Opening Reception – Saturday, September 23rd, 7:00pm – 11:00pm
The wide range of objects and images that artist Drew Austin creates, repurposes, or reimagines, seem to shimmer, sparkle, reflect, or refract, offering each viewer sensorial experiences that either demonstrate or allude to the ephemeral, the dynamic.
Austin’s creative inspiration stems from a deep appreciation of the phenomenological. His emphasis is not solely on the art object itself, but is presented in tandem, or entangled with the individual’s experience and interaction with it, in real time, across time. Light, shadow, layering, translucency, and reflection, are all integral to the appreciation and understanding of the work. His art evokes personal, intimate acts of seeing, truly looking at the world, in awe and wonder. The moments, minutes, and memories, that he encapsulates within his work are expressively potent, yet remain mercurial, evanescent.
OPENING RECEPTION: Saturday, September 23rd, 2023 7pm – 11pm.
ONGOING EXHIBITION: Saturday, September 23rd, through Saturday, November 4th, 2023.
All Leon exhibitions are FREE and open to the public.
GALLERY HOURS: Wednesday – Friday 10am – 6pm Saturday – Sunday 12pm-5pm
In Japanese, there is a word for the sensation of light dappling through leaves and branches. The word itself, Komorebi, is quite beautiful and the very idea of a concept wrapped into a single string of letters makes me think about how the English language lacks a word to describe such gorgeous phenomena. Our culture–and the very boundaries of our language–fail to make space for this form of noticing, so what does this say about our discomfort with impermanence, with the middle spaces between light and dark?
Enter the domain of In-Dwelling. An unfolding of peaceful wonder, full of both radiance and shadow. A space nestling personal narratives, private experiences, and the kinds of emotional content typically too nuanced for language. A world of objects created and found and expanded and questioned. Something has or is dwelling here, waiting, welcoming, returning, honoring, repeating its cycles.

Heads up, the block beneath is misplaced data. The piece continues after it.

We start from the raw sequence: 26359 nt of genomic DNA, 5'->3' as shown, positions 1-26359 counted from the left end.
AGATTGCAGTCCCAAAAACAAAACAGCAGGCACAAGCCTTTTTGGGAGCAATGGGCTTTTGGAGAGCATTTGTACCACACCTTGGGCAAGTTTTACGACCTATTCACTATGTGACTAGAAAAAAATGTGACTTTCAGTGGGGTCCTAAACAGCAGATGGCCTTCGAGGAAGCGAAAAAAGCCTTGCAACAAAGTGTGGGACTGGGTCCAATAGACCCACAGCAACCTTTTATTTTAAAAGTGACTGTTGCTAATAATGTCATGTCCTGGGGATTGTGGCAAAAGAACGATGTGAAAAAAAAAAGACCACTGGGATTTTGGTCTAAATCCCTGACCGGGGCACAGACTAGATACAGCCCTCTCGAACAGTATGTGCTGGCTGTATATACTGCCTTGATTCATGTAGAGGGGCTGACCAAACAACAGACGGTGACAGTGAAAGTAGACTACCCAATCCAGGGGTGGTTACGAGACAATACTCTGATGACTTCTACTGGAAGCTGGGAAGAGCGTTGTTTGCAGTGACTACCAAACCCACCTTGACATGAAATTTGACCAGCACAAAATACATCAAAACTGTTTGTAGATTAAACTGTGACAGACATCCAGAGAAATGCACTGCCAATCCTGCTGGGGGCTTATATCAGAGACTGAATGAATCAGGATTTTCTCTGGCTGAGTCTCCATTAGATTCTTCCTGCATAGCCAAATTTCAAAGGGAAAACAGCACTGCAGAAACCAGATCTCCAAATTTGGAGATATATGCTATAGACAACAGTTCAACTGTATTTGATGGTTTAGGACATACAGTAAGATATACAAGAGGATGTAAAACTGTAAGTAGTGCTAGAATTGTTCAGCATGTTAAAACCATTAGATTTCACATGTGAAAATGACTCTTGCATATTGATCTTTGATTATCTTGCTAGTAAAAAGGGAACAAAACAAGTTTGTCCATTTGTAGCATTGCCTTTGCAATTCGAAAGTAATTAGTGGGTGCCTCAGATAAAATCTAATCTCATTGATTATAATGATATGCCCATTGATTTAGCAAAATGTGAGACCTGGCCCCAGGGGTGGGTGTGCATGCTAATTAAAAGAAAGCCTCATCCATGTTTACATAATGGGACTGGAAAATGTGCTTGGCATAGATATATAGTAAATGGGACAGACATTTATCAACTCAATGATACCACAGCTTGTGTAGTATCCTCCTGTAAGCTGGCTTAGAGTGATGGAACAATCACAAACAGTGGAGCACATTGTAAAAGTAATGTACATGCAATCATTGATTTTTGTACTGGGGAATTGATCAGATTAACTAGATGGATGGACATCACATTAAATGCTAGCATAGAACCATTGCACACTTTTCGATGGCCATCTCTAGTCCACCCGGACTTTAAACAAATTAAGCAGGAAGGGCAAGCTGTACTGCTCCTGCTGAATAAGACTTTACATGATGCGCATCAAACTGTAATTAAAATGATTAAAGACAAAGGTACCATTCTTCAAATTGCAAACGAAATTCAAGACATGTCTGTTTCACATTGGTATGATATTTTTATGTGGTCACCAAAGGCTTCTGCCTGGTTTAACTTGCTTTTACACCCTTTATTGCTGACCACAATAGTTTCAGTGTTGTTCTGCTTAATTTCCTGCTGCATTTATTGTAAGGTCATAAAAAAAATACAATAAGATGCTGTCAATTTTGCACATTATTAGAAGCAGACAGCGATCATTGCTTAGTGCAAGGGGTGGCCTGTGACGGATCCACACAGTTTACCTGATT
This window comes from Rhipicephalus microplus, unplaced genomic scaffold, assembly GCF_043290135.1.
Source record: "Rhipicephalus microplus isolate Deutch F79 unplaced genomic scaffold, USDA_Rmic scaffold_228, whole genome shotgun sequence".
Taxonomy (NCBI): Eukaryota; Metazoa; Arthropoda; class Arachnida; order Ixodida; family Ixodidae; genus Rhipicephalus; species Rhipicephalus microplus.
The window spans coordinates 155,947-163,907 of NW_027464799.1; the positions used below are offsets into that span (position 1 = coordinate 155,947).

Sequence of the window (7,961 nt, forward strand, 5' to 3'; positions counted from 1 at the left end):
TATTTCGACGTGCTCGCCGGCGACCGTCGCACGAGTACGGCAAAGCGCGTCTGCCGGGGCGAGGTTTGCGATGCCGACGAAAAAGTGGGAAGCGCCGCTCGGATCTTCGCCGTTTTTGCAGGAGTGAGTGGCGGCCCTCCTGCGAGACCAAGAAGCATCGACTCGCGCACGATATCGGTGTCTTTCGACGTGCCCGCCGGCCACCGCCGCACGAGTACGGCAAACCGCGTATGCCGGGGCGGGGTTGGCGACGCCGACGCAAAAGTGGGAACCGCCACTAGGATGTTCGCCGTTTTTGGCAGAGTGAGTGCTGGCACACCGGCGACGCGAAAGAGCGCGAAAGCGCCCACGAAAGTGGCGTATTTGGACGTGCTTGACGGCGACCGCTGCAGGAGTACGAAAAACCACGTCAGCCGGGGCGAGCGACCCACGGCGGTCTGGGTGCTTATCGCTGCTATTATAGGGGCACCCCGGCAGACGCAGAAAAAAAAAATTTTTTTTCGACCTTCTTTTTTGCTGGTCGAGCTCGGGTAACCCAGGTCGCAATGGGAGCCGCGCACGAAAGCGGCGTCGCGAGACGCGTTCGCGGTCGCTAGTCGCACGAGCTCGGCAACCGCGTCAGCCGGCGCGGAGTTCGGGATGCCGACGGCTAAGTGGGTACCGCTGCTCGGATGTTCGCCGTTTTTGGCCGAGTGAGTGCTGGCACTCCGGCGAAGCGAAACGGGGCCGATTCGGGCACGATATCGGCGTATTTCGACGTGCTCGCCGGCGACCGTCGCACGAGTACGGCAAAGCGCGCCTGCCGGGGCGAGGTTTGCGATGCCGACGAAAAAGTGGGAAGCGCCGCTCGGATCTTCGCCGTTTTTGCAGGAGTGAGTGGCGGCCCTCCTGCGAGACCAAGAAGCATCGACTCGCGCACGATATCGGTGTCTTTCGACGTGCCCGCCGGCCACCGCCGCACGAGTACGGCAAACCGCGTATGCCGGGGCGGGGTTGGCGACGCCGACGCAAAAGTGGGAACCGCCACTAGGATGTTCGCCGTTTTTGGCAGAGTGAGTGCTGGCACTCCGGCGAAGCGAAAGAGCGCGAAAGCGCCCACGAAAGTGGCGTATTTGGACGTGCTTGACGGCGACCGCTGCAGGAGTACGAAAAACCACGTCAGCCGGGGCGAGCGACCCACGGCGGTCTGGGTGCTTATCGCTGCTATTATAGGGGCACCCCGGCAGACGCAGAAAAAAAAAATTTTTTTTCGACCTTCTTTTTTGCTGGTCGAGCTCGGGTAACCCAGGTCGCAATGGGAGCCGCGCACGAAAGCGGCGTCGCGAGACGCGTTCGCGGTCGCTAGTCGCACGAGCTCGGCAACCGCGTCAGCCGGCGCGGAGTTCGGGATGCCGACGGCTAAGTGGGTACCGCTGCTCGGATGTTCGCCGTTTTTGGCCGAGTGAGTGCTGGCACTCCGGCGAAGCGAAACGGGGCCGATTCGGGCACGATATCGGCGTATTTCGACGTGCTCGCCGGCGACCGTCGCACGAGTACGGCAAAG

I find and work alongside objects, often considering it a collaboration. Gravitating towards objects that speak through their very nature, hold potential, or vibrate as an energy beacon at thrift stores and vintage malls. I’m wholly interested in the object sometimes, only adding a small mark, changing the orientation, or creating an object’s companion. These objects act as vessels of our own reflections, inviting us to think about ourselves and our experiences through the lens of this other physical thing.
I consider light and shadow fluid objects—creatures that go out of their way to find “home” or solace, whatever the situation, with their physical bodies (much like I do as a human being). Reaching into every crevice of the world, light and shadow articulate the land, connect and obscure boundaries, and define each object in our three-dimensional reality. This fluidity and intangibility define and concretize; illuminate the presence of a thing that might in the same instance reveal yourself reflected within it.
For me, the inhabitant objects located within In-Dwelling—the lamp, drawings, found objects, created objects, and you—are all welcome artifacts in the interplay of light and shadow. It’s all a chance to explore, even outside of our language, what it is to be between worlds, to be impermanent, and to leave a mark. It’s in this personal reflection where collective resiliency and understanding are built.
Drew Austin (he/him, b.1996) is an interdisciplinary artist and curator living and working in Denver, CO. He grew up in Great Falls, Montana, and attended the Rocky Mountain College of Art + Design, in Denver, which he graduated from in 2017 with his BFA as Valedictorian.
Austin is the Curator of Visual Arts at The Dairy Arts Center in Boulder, CO, where he exhibits the work of artists from all across the country (and sometimes the world) in their four rotating gallery spaces. He previously worked as the Exhibitions Curator for ReCreative Denver as well as put together independent curatorial projects in spaces such as Redline Denver, The Temple Artist Studios, The Digital Armory, and Alto Gallery.
Portrayed primarily through drawing, sculpture, and light-based installation, Austin’s work functions as a conduit for understanding and comprehension of everyday things— mundane situations, domestic space, slow growth, and light—both large and small in a human-dominated world.